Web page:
With the audience seated on couches and armchairs in the atmospheric basement lobby of the Chopin Theatre, El-Gardi -- a compact, high-energy actor with a fine sense of the absurd -- lurches about in a small area that suggests Mansour's dressing room. And he deftly captures his character's state of high anxiety and well-honed self-mockery as he talks himself into the performance he knows he must give. It's a solid piece of acting, but not exactly a revelatory story.

Tony Adler, Chicago Reader 11/5/08 - "In this contribution to Chopin Theatre's I-Fest (see separate listing), William El-Gardi plays Yasser, a Palestinian actor working in England. Yasser's done pretty well for himself despite the politically problematic first name, but today was horrible. Thugs took a valise containing the fake nose he uses to play Shylock in The Merchant of Venice. The irony, of course, is that his own Semitic proboscis would work just fine. Yasser's acknowledgement of that fact triggers a 60-minute, high-energy monologue plumbing an identity that's uncomfortably like the valise: full of roles and no longer in Yasser's possession. El-Gardi is accomplished and engaging, but often too hyper. There were times when I wished he'd slow down so I could savor the poetic, paradoxical text by Moroccan-Dutch writer Abdelkader Benali".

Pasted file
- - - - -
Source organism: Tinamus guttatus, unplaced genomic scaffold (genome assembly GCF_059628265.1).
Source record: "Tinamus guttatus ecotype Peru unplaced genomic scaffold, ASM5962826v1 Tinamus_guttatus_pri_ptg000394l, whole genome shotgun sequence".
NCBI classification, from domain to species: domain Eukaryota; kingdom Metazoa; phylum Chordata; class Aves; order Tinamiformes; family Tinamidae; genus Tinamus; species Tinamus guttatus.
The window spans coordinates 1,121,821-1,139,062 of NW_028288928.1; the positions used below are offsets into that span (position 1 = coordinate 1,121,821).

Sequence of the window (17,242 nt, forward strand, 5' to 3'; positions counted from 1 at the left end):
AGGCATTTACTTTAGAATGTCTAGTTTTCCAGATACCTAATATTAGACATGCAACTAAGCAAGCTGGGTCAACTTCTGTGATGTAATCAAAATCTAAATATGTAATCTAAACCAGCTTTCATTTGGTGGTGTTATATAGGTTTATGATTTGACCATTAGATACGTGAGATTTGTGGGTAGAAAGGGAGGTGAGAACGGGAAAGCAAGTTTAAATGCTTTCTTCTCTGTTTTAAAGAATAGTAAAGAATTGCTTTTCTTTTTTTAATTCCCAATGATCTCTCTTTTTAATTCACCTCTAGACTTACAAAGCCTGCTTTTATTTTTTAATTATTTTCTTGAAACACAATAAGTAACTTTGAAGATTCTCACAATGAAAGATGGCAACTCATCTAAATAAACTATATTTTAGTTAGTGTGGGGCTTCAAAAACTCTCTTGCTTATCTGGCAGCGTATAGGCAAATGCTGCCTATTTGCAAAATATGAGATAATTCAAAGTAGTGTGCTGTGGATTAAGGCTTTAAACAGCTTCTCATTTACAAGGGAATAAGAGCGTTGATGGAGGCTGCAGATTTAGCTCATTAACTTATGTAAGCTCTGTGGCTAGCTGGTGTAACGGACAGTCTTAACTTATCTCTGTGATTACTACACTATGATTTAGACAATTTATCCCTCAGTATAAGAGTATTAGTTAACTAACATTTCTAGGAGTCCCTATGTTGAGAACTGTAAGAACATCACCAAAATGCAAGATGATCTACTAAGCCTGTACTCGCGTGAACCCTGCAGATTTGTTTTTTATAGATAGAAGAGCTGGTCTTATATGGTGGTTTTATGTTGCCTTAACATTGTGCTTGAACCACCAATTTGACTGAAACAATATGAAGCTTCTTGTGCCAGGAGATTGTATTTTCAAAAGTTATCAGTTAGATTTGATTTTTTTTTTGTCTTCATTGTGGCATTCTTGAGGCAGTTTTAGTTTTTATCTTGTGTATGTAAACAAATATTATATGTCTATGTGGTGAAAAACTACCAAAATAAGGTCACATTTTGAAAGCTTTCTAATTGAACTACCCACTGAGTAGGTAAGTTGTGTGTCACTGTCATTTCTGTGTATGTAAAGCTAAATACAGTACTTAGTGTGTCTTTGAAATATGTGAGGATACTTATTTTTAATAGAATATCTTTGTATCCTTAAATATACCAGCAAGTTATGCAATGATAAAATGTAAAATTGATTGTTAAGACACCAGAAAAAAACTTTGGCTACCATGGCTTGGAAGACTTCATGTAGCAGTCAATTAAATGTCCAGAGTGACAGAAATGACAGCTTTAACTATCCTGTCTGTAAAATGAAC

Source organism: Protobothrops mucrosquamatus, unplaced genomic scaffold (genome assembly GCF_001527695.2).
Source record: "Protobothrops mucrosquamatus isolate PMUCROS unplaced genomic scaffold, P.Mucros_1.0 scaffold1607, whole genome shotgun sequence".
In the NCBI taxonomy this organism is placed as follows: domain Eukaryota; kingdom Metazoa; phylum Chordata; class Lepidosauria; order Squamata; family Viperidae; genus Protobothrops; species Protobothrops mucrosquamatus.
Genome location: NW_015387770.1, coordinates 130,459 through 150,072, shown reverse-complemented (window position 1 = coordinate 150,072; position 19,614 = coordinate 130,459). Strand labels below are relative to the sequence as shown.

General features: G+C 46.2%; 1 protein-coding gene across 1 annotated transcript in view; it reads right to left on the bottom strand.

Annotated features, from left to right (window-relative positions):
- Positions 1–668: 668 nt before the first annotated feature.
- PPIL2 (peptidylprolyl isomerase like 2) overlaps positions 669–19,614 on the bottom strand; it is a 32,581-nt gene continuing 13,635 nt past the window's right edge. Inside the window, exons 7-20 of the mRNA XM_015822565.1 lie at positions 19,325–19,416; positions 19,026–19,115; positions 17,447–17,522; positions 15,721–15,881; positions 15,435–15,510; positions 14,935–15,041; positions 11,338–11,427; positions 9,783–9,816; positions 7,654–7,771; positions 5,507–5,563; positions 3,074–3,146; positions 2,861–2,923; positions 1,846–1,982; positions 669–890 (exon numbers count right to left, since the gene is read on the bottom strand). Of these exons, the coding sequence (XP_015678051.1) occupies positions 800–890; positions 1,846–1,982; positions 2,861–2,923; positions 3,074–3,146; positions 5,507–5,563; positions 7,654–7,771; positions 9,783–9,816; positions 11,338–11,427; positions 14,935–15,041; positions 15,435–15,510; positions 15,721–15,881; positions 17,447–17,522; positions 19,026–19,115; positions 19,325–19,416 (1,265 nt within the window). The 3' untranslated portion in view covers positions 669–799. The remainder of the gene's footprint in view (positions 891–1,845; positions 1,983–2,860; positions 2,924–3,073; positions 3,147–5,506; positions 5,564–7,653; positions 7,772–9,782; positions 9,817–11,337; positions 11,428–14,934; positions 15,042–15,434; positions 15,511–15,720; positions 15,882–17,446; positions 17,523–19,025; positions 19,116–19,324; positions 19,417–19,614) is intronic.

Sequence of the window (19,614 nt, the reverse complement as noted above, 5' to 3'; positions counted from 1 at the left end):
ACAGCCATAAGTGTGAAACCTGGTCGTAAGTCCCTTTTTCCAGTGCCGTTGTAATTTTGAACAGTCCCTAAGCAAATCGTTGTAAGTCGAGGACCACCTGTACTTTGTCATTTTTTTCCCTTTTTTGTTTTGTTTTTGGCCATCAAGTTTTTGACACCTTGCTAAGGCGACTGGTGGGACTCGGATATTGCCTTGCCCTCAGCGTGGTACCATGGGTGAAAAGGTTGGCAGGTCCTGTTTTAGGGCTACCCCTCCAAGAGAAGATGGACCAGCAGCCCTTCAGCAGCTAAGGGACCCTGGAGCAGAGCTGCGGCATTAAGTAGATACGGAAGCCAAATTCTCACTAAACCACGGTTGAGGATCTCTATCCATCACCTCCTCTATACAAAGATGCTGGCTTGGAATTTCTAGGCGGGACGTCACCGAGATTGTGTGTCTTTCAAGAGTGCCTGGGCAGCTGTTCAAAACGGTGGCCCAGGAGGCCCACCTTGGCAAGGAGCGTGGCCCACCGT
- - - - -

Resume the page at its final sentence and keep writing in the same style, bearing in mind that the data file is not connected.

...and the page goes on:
Chris Piatt, TimeOut Chicago 11/5/08 - "Casual pop-music critics will tell you that the same guy can become a singer anywhere. Be it Bruce Springsteen (Jersey), Billy Joel (Long Island), Jackson Browne (Los Angeles) or John Mellencamp (a small town), the working-class folk rocker’s message will generally be the same; it’s just the accents and regional shout-outs that vary.

The same could very well be said of the one-man show about the rising young actor. In Yasser, the titular character is a feverish, devout Palestinian thespian whose crisis of conscience comes as he’s forced to play Shylock. We see him in his dressing room an hour before curtain. Yasser isn’t just wrestling with his idea of himself; he’s replaying half his (seemingly regular) childhood for us.